Overhead Myth Gets Traction

The Percentage of charitable expenses that is a nonprofits’ administrative costs, aka “overhead” is a poor measure of a charity’s performance, according to  an effort to get donors to see the whole picture of an organizations structure and value.

A Guidestar Initiative to Improve Donor Choice http://overheadmyth.com/ jumpstarts a long overdue conversation about nonprofit overhead. The Overhead Myth takes on the notion that all nonprofits should have a super low overhead (over the recent past, for a variety of reasons, 15% seems to have become the gold standard), and demonstrates that there is not a lot of correlation between low overhead and effectiveness. In fact, this is often not the case. It is important that nonprofits have well run administrations, and not just conform to a random percentage of their budget.

Recent trends in organizations that evaluate nonprofits, tended to favor nonprofits with very low overhead, or perhaps more succinctly, organizations that are able to efficiently allocate their costs to programmatic cost centers. The focus on keeping overhead down because it makes a nonprofit more effective doesn’t really hold up, and the unintended result is that many nonprofits allocate their administrative cost across program cost centers, thus reducing their percentage. This sort of accounting doesn’t exist in the for profit world, and it doesn’t get rid of the basic costs of running a nonprofit, it simply moves the expenses around and accounts for it by showing that it is baked into the program costs (which are considered “good” costs) and not in the overhead or administrative costs (which are considered “bad” costs).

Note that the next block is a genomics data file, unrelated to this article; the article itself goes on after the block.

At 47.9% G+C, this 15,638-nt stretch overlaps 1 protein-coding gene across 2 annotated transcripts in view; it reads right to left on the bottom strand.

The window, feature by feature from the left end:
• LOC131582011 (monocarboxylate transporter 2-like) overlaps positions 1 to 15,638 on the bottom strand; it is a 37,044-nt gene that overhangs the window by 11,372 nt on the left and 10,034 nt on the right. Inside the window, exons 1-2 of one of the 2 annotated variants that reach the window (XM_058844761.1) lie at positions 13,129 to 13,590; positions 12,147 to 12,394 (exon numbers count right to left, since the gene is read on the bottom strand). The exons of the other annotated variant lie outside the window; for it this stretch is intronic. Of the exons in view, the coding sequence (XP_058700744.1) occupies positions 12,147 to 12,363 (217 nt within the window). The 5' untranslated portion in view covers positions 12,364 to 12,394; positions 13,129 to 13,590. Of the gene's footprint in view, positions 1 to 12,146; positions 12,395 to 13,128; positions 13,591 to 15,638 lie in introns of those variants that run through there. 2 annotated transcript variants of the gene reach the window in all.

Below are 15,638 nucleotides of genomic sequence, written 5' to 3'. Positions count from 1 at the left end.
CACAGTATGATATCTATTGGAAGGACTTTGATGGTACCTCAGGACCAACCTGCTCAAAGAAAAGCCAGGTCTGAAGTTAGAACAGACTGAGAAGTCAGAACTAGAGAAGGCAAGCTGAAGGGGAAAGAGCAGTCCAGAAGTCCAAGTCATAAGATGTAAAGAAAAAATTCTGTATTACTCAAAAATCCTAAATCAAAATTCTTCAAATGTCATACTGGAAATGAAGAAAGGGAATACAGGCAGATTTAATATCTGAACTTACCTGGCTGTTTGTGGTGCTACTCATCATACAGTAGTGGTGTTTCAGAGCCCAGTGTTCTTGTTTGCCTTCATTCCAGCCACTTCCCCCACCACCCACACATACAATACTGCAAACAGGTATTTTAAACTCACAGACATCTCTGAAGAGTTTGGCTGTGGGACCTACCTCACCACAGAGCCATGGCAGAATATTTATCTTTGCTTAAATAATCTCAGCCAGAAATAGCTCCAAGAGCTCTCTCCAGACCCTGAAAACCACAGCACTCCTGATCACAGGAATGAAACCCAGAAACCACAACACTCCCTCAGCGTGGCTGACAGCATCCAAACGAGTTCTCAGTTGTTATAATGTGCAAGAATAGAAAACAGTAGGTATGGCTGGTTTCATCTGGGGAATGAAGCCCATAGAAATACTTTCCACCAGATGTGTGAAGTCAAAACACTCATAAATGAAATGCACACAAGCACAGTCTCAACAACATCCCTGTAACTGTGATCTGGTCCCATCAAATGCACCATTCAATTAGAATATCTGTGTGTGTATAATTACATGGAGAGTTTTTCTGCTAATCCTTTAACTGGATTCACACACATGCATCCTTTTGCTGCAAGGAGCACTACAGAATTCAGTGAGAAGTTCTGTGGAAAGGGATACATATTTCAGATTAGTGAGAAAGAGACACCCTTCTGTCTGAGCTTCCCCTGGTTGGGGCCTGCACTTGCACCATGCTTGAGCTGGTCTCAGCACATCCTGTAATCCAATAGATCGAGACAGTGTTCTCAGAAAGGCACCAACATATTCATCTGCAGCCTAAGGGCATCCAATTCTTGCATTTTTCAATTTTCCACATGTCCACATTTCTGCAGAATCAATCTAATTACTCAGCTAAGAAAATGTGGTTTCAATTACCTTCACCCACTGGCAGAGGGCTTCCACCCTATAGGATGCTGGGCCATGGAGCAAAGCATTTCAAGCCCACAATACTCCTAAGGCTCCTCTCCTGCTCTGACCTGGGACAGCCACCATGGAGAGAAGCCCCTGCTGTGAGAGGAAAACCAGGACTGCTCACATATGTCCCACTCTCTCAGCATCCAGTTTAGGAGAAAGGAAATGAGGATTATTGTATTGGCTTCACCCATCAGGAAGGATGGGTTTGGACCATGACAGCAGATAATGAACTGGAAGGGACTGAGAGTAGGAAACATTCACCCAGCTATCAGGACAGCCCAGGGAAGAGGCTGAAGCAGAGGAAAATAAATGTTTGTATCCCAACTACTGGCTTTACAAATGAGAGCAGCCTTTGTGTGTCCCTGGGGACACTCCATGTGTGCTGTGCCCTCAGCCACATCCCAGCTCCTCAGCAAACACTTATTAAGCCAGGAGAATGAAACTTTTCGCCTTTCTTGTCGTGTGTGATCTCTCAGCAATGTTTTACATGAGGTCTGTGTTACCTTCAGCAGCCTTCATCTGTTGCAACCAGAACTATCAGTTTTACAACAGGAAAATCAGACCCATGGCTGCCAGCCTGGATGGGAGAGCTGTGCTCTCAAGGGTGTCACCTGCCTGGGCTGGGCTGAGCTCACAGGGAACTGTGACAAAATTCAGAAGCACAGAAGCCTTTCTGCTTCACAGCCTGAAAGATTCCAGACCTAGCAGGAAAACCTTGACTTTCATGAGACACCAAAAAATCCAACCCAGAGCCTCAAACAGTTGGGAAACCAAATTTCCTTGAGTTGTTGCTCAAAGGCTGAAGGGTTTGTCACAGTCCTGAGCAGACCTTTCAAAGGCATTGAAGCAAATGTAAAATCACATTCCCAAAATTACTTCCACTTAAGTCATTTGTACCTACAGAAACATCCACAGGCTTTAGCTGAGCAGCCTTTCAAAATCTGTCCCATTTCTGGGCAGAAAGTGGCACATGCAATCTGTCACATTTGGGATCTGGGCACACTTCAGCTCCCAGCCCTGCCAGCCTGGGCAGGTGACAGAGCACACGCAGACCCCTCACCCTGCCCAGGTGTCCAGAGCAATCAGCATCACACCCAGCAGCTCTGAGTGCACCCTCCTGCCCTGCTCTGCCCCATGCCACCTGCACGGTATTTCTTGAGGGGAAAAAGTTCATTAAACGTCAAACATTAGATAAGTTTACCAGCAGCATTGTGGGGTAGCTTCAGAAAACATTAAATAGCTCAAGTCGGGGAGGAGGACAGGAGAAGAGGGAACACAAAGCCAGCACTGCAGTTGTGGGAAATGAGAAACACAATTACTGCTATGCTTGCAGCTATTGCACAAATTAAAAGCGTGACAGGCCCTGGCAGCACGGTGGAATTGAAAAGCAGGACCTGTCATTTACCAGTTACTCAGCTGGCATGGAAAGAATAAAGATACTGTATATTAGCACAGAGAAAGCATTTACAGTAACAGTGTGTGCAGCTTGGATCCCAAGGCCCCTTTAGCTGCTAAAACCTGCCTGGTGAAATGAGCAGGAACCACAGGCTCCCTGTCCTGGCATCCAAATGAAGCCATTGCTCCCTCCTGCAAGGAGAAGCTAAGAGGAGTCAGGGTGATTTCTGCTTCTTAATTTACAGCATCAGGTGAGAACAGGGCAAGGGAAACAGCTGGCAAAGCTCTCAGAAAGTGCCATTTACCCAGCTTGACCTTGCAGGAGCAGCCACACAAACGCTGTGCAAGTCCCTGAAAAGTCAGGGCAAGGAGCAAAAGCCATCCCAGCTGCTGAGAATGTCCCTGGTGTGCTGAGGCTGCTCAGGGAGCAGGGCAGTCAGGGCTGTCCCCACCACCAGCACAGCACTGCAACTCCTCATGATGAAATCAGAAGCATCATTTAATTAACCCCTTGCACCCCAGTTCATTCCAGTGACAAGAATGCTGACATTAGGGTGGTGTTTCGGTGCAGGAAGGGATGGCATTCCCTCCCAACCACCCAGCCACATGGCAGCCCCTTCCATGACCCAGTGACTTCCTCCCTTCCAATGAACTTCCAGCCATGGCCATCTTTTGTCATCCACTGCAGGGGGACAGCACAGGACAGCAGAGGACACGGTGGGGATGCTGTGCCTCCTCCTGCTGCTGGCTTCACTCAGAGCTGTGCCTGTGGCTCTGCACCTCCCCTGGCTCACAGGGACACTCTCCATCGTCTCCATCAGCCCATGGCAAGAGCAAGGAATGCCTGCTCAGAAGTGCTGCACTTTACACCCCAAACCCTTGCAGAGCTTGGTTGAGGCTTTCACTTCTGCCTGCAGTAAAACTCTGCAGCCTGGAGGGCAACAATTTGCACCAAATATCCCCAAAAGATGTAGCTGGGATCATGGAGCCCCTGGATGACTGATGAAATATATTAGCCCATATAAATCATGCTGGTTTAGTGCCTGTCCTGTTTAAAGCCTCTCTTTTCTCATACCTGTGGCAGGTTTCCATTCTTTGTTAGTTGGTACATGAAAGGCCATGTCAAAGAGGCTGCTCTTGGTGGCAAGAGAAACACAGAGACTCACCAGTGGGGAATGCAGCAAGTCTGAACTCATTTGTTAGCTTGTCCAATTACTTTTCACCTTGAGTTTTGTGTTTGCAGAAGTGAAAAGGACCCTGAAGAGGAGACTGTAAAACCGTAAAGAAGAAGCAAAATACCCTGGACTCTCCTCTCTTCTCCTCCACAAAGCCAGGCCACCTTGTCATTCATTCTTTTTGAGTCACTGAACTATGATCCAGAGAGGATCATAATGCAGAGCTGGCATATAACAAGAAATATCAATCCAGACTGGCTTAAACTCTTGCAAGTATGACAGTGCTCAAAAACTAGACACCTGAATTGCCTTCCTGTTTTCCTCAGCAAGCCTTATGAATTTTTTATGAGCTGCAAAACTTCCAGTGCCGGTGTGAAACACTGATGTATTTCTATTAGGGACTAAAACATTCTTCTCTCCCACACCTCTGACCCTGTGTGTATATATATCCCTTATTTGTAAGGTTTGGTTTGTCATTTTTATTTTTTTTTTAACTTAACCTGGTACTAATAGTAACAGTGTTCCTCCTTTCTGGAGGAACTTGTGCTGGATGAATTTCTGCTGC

All organizations need strong administrative staff that help support the programmatic work of the organization. What that looks like to funders and how nonprofits should account for it should be opened up to more comprehensive conversation. In the end, it is important that funders not just look at one point of information when evaluating a nonprofits effectiveness. Nor should funders starve strong (and perhaps a bit more expensive) administration practices at the altar of low-overhead is better approach to philanthropy, thinking they are gaining efficiency and impact, when that simply may not be true.

What has been your experience working in nonprofits? Are administrative costs too high? How about as a funder? Do you see this as an ongoing issue in evaluating nonprofits?


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